Objective: To explore trends in cotinine levels in US worker groups.
Methods: Using NHANES III data, serum cotinine levels of US workers not smokers nor exposed to secondhand smoke (SHS) at home were evaluated for trends by occupational/industrial and race/ethnicity-gender sub-groups.
Results: Decreases from 1988 to 2002 ranged from 0.08 to 0.30 ng/mL (67% to 85% relative decrease), with largest absolute reductions in: blue-collar and service occupations; construction/manufacturing industrial sectors; non-Hispanic Black male workers.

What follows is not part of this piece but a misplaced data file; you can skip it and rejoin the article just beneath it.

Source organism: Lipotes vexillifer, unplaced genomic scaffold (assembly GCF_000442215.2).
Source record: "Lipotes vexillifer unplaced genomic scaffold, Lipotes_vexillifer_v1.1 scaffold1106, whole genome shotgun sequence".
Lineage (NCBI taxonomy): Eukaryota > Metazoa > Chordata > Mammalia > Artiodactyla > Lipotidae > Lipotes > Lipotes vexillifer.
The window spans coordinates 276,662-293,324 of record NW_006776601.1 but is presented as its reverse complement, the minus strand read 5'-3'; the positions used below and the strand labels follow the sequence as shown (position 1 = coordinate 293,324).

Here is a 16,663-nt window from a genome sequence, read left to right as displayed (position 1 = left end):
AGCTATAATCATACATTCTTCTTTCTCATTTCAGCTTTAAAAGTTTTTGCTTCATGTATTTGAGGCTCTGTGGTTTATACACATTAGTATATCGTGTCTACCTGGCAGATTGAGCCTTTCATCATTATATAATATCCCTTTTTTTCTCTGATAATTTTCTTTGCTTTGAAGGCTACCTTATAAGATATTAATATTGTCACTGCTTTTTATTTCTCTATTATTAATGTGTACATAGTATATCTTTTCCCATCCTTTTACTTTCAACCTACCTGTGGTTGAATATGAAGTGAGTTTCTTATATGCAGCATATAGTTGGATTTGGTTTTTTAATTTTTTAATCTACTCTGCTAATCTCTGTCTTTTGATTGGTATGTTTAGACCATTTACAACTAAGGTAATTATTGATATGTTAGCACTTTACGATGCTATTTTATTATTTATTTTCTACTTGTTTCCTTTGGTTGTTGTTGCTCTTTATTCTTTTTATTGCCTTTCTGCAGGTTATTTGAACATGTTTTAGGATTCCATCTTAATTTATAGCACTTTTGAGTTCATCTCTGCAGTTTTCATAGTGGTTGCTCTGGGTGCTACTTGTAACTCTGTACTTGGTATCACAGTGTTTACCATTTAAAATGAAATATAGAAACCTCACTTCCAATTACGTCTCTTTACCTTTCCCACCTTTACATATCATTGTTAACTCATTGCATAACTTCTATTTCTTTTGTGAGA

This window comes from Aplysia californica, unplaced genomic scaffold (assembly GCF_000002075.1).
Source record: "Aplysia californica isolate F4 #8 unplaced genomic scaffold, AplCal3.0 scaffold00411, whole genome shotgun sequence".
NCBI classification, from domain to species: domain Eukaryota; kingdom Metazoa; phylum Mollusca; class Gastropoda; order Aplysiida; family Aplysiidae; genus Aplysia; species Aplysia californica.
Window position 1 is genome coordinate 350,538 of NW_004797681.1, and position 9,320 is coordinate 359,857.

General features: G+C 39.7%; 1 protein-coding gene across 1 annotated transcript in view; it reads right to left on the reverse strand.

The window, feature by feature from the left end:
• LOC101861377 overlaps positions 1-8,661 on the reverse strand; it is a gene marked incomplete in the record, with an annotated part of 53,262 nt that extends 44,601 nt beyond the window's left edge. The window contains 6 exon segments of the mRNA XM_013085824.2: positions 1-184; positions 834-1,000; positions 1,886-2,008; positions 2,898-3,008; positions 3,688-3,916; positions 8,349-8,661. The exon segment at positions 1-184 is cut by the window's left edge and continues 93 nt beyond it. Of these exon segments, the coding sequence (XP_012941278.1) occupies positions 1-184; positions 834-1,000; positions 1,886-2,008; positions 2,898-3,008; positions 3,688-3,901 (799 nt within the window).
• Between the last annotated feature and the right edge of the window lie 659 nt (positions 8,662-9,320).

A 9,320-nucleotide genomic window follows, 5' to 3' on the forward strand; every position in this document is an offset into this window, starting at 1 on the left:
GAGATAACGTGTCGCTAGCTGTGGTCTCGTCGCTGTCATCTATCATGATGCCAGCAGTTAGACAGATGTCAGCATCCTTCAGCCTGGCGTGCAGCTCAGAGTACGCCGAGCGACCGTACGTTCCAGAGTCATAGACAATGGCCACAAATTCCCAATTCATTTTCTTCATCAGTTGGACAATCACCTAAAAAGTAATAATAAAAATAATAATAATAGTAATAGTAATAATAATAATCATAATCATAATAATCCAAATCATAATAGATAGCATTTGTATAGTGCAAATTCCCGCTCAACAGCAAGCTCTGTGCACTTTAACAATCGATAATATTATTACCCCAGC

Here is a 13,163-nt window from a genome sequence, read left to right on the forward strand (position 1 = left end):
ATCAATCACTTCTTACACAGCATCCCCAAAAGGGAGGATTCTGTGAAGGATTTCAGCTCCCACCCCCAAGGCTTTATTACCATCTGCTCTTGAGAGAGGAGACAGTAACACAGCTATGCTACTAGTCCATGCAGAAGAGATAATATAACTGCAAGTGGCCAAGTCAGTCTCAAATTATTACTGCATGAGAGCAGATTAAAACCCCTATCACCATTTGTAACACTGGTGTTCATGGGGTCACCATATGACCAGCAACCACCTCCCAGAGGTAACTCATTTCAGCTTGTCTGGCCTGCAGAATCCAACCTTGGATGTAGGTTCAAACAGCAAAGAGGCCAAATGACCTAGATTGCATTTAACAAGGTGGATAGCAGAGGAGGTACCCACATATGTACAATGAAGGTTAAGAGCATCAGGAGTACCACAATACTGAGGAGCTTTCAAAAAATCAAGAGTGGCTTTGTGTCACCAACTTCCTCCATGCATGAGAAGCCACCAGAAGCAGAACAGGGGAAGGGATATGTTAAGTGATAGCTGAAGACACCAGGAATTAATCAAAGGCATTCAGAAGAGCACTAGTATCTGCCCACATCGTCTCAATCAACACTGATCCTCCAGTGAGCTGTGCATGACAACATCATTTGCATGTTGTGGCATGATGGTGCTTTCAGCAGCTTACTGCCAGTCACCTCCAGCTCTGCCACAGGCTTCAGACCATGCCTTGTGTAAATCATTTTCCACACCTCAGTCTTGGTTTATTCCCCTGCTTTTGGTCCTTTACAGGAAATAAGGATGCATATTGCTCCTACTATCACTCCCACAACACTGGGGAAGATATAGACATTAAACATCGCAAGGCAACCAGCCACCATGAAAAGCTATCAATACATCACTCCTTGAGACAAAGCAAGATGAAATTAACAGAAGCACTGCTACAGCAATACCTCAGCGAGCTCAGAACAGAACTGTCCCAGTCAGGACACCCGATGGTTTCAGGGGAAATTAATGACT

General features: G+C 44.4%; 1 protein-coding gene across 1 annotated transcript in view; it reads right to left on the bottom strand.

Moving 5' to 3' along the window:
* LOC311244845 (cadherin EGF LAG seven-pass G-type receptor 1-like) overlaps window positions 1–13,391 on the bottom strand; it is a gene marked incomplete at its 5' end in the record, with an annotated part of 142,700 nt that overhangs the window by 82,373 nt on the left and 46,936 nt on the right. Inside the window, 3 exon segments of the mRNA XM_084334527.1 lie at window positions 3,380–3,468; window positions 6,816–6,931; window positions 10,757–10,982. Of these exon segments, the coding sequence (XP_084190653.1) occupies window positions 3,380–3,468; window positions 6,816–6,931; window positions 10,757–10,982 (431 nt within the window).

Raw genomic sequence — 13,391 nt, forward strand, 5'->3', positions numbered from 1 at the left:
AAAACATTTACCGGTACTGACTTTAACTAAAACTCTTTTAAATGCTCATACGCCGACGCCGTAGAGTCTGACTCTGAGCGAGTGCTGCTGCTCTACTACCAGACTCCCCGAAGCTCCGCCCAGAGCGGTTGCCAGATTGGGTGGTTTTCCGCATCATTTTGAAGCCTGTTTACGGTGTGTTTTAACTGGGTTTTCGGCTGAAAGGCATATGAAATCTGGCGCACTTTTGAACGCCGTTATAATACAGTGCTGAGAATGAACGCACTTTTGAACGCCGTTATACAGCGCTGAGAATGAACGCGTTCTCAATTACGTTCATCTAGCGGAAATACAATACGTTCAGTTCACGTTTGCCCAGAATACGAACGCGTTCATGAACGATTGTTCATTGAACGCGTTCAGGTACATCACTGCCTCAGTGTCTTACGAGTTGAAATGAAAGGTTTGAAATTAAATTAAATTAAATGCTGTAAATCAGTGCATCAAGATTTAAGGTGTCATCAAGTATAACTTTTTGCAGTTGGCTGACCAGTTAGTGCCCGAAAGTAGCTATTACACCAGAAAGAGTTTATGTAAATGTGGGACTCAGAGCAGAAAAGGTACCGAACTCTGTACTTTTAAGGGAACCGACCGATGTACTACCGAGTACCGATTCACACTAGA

Conclusions: All worker groups had declining serum cotinine levels. Most dramatic reductions occurred in sub-groups with the highest before cotinine levels, thus disparities in SHS workforce exposure are diminishing with increased adoption of clean indoor laws. However, Black male workers, construction/manufacturing sector workers, and blue-collar and service workers have the highest cotinine levels. Further reductions in SHS exposure will require widespread adoption of workplace clean air laws without exemptions.